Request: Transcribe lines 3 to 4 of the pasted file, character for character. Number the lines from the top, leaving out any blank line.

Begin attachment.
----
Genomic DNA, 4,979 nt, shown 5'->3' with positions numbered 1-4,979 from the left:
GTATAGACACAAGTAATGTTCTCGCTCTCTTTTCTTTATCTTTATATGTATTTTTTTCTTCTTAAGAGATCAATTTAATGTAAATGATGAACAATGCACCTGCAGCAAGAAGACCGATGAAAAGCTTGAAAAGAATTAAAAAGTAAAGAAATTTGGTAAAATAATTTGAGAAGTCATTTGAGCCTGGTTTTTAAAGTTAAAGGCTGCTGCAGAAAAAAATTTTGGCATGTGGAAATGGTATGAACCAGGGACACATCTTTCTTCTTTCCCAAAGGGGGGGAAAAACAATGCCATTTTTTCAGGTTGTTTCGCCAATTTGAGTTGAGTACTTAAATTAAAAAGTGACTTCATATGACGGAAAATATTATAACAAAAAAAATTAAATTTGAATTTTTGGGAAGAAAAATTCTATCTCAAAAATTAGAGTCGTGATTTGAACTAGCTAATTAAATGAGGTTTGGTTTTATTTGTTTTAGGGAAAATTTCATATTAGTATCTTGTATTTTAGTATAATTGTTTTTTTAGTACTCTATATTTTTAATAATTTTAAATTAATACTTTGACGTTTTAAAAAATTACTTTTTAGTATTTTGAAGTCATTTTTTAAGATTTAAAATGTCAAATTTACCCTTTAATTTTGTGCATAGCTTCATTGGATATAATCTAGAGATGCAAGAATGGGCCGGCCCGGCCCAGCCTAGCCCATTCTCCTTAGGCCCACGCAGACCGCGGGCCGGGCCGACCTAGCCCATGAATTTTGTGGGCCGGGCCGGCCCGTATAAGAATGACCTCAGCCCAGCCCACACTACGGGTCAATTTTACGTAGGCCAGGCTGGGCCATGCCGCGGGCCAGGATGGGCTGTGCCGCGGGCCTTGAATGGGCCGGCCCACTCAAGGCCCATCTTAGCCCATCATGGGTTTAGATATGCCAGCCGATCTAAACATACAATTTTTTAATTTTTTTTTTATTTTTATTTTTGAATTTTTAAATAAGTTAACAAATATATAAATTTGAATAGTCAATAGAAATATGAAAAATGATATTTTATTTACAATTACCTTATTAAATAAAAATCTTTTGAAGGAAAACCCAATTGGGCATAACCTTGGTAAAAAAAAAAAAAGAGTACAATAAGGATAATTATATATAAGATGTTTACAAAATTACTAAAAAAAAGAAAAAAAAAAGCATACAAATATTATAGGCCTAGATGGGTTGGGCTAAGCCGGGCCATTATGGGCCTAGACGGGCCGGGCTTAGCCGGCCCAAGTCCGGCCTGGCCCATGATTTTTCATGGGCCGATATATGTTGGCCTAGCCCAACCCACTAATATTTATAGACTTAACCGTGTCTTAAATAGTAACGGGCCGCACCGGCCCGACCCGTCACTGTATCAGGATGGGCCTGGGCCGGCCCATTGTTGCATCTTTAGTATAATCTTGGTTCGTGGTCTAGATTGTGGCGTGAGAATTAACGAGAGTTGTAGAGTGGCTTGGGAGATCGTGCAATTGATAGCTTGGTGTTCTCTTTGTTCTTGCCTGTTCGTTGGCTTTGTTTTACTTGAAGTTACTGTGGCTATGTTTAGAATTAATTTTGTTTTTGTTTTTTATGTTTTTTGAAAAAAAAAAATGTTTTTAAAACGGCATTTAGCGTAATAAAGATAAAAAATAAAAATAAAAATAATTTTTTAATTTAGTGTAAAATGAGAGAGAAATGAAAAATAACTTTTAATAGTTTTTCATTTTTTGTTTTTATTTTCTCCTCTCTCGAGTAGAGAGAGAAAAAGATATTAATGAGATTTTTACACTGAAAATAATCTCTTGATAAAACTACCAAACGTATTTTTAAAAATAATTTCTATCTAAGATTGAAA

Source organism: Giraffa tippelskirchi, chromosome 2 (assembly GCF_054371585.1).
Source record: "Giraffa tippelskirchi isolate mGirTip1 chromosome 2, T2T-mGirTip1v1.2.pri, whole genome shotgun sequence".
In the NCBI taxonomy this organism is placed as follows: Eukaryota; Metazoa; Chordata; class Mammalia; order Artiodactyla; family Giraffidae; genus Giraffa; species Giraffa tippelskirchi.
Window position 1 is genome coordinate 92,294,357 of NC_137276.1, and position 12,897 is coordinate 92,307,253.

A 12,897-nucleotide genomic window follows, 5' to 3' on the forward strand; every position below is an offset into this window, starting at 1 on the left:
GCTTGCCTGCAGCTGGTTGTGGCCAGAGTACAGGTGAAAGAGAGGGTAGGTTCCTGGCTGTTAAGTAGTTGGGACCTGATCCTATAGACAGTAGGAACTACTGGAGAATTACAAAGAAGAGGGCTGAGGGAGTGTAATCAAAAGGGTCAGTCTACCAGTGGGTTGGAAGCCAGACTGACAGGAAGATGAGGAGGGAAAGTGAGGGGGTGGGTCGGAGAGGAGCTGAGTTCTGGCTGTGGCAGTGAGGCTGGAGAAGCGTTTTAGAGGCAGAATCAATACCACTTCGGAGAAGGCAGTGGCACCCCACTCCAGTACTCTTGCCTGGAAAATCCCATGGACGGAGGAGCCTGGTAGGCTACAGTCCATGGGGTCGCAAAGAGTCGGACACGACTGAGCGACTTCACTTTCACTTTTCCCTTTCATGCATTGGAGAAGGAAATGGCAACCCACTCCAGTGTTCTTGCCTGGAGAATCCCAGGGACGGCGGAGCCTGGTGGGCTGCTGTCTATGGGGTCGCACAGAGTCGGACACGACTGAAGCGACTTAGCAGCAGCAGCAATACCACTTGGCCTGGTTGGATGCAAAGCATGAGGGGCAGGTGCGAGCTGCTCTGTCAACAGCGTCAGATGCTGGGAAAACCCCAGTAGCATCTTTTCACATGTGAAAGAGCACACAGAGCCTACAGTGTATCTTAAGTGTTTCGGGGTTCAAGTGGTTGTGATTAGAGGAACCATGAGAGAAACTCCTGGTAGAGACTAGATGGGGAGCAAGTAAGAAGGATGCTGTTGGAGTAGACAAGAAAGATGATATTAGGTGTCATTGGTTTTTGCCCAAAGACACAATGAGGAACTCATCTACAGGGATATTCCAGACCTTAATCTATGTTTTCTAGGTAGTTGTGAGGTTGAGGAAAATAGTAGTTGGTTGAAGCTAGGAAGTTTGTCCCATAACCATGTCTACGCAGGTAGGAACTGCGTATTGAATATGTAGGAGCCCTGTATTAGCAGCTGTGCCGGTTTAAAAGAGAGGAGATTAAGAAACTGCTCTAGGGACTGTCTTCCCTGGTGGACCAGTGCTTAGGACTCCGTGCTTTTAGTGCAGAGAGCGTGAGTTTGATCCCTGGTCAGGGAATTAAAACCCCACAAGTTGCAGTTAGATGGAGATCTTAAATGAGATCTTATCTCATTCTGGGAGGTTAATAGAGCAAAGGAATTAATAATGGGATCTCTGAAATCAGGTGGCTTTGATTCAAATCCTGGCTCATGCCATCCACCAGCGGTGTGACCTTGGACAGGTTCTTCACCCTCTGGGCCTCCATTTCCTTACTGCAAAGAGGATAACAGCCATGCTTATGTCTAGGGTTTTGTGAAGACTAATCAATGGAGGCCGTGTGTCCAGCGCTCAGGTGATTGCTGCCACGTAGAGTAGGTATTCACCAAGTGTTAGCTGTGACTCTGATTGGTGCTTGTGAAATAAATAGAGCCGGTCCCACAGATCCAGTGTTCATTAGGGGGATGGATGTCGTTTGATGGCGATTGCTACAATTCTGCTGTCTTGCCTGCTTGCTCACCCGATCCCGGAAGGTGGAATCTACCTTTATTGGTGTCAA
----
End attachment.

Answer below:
Source organism: Giraffa tippelskirchi, chromosome 2 (assembly GCF_054371585.1).
Source record: "Giraffa tippelskirchi isolate mGirTip1 chromosome 2, T2T-mGirTip1v1.2.pri, whole genome shotgun sequence".